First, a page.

Cllr Saunders went on to add: “Possible improvements were discussed at the latest area committee meetings, so now it’s important that we hear from residents and understand their priorities as we put together the new service contract. Ultimately our goal is to offer a green and energy efficient service that helps us meet our climate and ecological emergency obligations, while delivering a consistent and reliable service for residents in the most affordable and cost-effective way possible.”

The waste and street cleansing survey is open until Monday 19th April and can be found here: www.swale.gov.uk/waste-and-cleansing-survey.

Charity Partnership Boosts Child Bereavement Service

Charity Partnership Boosts Child Bereavement Service

A £20,000 project, to support bereaved children and set up by two Kent charities with the aim of providing bereaved children the help they need, has started locally.

Demelza Hospice Care for Children, based here in Sittingbourne, has brought Rochester-based Holding On Letting Go (HOLG) on-board to provide pre and post bereavement care to their families.

Whilst Demelza will continue to provide the specialist care and emotional support for families of children with terminal or serious conditions with their medical and wellbeing needs, HOLG will work with staff to offer them guidance and training specific to bereavement care, plus support children ahead of a death, after the death or both.

By drawing upon HOLG's vast and specialist knowledge, the collaboration will help to implement the new Demelza Bereavement Model, to support their current bereavement offering to families and also to increase the skills and knowledge of the volunteer Bereavement Team within Demelza.

HOLG currently supports many families across Kent with individual, currently remote support due to the pandemic, but has also been allowed to continue with their flagship bereavement support weekends where children are invited to come and talk about their loved one who died, learn how to express their emotions, and find out it's OK to feel the way they do.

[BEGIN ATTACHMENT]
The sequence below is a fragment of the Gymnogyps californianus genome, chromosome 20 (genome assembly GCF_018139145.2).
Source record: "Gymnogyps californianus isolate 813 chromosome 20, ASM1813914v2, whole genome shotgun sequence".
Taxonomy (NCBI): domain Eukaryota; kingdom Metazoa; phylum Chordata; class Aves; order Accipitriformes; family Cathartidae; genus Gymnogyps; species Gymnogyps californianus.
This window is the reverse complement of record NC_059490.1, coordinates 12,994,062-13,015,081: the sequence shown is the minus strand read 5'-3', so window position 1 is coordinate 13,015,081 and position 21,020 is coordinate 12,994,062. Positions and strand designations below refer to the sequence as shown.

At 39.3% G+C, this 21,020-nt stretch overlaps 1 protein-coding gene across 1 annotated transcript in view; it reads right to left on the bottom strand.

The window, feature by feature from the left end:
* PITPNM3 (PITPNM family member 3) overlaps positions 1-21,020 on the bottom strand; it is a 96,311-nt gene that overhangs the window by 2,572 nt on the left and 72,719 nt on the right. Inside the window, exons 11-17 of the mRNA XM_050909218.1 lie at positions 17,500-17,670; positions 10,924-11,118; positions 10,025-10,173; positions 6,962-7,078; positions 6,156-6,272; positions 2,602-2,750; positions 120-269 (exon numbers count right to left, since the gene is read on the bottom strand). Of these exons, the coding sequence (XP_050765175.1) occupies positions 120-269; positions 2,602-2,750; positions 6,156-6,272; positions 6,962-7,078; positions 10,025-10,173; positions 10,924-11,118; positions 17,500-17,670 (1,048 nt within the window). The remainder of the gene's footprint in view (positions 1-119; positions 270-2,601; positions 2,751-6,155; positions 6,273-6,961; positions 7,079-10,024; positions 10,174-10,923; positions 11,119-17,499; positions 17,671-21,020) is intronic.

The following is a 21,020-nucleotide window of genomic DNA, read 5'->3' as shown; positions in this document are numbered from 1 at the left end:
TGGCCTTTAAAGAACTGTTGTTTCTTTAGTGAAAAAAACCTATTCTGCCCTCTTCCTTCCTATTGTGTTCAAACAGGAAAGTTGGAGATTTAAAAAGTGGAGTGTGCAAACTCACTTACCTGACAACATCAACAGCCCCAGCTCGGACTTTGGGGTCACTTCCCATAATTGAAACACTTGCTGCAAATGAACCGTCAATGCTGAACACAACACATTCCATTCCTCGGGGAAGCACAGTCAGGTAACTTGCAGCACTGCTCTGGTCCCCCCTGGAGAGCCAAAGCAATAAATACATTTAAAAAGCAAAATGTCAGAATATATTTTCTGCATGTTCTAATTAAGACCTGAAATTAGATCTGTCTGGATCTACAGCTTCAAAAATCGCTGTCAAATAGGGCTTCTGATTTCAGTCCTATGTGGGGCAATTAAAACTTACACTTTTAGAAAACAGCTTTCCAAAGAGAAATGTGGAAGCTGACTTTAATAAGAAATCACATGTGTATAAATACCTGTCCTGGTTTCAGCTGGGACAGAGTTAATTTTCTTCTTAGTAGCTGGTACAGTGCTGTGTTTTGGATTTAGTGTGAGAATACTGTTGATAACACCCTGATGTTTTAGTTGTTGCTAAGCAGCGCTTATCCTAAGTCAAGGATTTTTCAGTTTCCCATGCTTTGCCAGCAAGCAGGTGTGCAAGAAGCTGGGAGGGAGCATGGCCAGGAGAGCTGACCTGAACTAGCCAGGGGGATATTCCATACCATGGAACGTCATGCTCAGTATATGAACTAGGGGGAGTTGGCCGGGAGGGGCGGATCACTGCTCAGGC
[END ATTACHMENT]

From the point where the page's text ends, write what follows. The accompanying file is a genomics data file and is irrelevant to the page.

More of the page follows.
A big part of the weekend for the children is making memory boxes and items for it, which they take home and can continue to add to. While the children are with the HOLG staff, their parents can meet each other at a support group too. Demelza is one of the venues HOLG hosts the weekend events from and their families will be offered similar support.

The 12-month project will include working alongside families across Kent and providing training for Demelza staff at their three locations in Kent, South East London and East Sussex. The two charities share a 22-year history since they were both founded in 1998 and it's this special link that has brought them together for this collaboration. 

HOLG will partner with Demelza to offer:

  • Bereavement training for Demelza's staff and volunteers who support families at the hospice
  • One-to-one bereavement care for Demelza's families, offered alongside all of their other services
  • Bereaved children and parent support programme
  • The development of online and face-to-face parent/carer support groups.
  • Resource packs full of useful bereavement information
  • Creative memory-making packs for families to create and add to memory boxes - a huge part of bereavement care

The collaboration will be led at HOLG by Debbie McSwiney, who until three years ago worked at Demelza and had been a trustee of HOLG for many years alongside her role; so she knows both organisations well. Debbie told SFM News: "Both Demelza and HOLG have a focus on children, plus our long history together makes this a wonderful partnership. I'm really looking forward to working together with Demelza to support their bereaved families because I have seen what a difference the right support makes to so many of the families we have supported over the years and continue to keep in touch with. It's an amazing opportunity for two such knowledgeable organisations to pool their skills and resources to help build resilience within those families requiring our specialist help and support."

Jo Burton, Demelza's Therapeutic and Bereavement Lead, told SFM News: "The opportunity to collaborate with HOLG could not have come at a better time and I am looking forward to developing the partnership between our organisations, building on our strengths and sharing experiences. With the new Demelza Bereavement Model in place, and the volunteer team on board and currently engaged in training, HOLG has been able to share its invaluable knowledge and expertise in running groups, supporting families in pre and post bereavement work as well as offering us training in specific areas of specialist support for families. This is enabling us to open our new services confidently, knowing that good practice, based on years of experience, is being offered to Demelza families, ensuring a smooth transition and a positive step to the future."